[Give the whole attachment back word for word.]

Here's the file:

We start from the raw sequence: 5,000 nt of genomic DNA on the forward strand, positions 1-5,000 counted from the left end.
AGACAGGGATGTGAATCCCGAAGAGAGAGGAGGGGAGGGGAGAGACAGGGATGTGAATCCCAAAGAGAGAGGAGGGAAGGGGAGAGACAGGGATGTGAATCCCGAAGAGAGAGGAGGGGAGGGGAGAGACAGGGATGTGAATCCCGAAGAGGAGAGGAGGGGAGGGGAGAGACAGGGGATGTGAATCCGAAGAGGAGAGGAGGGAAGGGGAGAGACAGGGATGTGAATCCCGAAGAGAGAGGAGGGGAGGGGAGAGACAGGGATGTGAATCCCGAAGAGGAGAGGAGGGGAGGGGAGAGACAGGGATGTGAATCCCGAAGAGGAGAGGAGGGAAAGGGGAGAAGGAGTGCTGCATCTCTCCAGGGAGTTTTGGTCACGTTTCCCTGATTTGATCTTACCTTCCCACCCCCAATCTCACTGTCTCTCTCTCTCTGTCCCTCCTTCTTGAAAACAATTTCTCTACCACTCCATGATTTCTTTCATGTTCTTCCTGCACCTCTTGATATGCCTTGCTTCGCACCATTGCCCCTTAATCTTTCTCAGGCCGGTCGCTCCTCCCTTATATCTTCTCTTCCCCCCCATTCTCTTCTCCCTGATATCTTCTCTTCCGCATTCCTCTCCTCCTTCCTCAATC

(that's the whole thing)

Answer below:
We start from the raw sequence: 5,000 nt of genomic DNA on the forward strand, positions 1-5,000 counted from the left end.
AGACAGGGATGTGAATCCCGAAGAGAGAGGAGGGGAGGGGAGAGACAGGGATGTGAATCCCAAAGAGAGAGGAGGGAAGGGGAGAGACAGGGATGTGAATCCCGAAGAGAGAGGAGGGGAGGGGAGAGACAGGGATGTGAATCCCGAAGAGGAGAGGAGGGGAGGGGAGAGACAGGGGATGTGAATCCGAAGAGGAGAGGAGGGAAGGGGAGAGACAGGGATGTGAATCCCGAAGAGAGAGGAGGGGAGGGGAGAGACAGGGATGTGAATCCCGAAGAGGAGAGGAGGGGAGGGGAGAGACAGGGATGTGAATCCCGAAGAGGAGAGGAGGGAAAGGGGAGAAGGAGTGCTGCATCTCTCCAGGGAGTTTTGGTCACGTTTCCCTGATTTGATCTTACCTTCCCACCCCCAATCTCACTGTCTCTCTCTCTCTGTCCCTCCTTCTTGAAAACAATTTCTCTACCACTCCATGATTTCTTTCATGTTCTTCCTGCACCTCTTGATATGCCTTGCTTCGCACCATTGCCCCTTAATCTTTCTCAGGCCGGTCGCTCCTCCCTTATATCTTCTCTTCCCCCCCATTCTCTTCTCCCTGATATCTTCTCTTCCGCATTCCTCTCCTCCTTCCTCAATC